In the Gospel of Matthew, Jesus says, “Everyone then who hears these words of mine and does them will be like a wise man who built his house on the rock.” He contrasts these persons with him who “hears these words of mine and does not do them.” This latter man built his house “on the sand.” When rain and storms come, the first house stands firm while the second, not only falls, “but great was the fall of it.”
Americans must ask upon what kind of foundation they built their political house. What first principles created us, define us, and thus should continue to guide us going forward? Some have posited that our rightful foundation rests on a literal rock—Plymouth Rock. By saying so, they mean that the Puritans who came to New England in 1620 defined our Founding and should prescribe our tomorrow.
These persons point to the Mayflower Compact, the charter those settlers signed as the basis for their political community. This document clearly displays the political ends which these Puritans pursued and the means they established in that pursuit. We must declare them and then assess them. We thereby must ask whether this foundation of Plymouth Rock in 1620 is in fact our own as Americans in 2022.
The Compact says that it seeks to “plant” a colony. More importantly, it states what it intends to do in establishing that political community. It first lists “the Glory of God.” It follows with the “advancement of the Christian Faith,” then the “honour of our King and Country,” and, finally, their “better ordering and preservation.” Together, these make up the ends of their political community.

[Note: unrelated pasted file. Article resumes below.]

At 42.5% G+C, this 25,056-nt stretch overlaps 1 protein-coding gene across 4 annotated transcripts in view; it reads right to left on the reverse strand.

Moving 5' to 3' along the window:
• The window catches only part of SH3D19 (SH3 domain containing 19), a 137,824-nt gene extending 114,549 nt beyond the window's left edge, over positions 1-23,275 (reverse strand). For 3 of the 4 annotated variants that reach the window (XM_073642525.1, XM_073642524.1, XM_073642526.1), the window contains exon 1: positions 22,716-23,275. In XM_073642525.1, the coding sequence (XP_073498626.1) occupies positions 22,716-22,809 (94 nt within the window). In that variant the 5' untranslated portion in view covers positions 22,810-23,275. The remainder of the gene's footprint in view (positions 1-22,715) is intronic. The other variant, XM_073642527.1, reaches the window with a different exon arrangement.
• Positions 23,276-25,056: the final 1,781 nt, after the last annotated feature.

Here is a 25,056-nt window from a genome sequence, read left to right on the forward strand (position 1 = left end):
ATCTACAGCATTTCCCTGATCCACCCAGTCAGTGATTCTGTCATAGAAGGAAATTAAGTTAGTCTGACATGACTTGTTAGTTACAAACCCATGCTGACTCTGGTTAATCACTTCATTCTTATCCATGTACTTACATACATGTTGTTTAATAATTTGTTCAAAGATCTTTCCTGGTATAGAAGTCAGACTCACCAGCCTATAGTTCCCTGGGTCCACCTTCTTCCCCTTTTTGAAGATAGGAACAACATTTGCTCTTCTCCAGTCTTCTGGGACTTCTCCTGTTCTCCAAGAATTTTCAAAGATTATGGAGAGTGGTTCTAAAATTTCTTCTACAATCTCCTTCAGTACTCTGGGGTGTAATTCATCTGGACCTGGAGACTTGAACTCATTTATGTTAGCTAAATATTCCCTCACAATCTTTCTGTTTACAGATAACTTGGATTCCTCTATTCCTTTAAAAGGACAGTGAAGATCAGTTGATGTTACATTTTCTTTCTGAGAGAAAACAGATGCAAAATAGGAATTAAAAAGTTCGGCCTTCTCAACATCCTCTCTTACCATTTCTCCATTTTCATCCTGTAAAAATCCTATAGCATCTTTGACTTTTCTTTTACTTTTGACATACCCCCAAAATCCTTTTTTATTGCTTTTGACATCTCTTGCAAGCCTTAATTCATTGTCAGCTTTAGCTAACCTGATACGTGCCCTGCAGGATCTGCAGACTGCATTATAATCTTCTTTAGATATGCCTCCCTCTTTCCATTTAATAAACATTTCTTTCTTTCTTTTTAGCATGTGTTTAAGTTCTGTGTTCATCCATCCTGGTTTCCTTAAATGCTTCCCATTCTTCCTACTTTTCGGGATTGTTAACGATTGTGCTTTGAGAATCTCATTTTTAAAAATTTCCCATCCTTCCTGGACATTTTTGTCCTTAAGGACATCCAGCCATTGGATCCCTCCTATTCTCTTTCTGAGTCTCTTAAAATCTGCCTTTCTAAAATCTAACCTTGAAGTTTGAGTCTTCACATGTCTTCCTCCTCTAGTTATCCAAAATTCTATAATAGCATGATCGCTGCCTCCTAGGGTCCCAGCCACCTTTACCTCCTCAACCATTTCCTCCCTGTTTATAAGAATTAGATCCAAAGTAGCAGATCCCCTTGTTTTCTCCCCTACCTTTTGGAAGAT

We must see in the first purpose the overarching one, the final end to which all others in the Compact strive. The Puritans were defined by a faith that placed God’s glory the highest in priority and all-comprehensive in its pursuit. Thus, they must advance the Christian faith, increasing who glorified God. Their honoring king and country also assumed a religious element, since they saw King James as a Christian prince and England as a Christian nation. Their honor was a mere reflection of God’s glory. Even good ordering and preservation linked back to God’s glory, since the Compact says they will so do in “furtherance of the ends aforesaid.”
Clearly, the foundation laid on Plymouth Rock required a particular kind of religious subscription by all citizens and officers in the colony. To be a rightful citizen, one must be a rightful believer. Did Americans who wrote the Declaration of Independence and ratified the United States Constitution build on this foundation or on another?
The Founders did not deny the importance of God in general or the Christian faith in particular. The Declaration of Independence mentions God no less than four times. God authors the laws of nature. He is the Creator who “endows” human beings with equal rights. The Declaration also calls God the “Supreme Judge of the world,” to whom they make the ultimate appeal for the justice of their revolution. Finally, the document concludes by a “firm reliance on the protection of divine Providence.”
But the Founder’s God took a different approach to religious practice than did the one whose glory the Puritans pursued. The Puritans demanded as a political act of citizenship on earth uniform practice aligned with citizenship in Heaven. In other words, religious liberty as we understand they rejected as hostile to the proper ends of good government.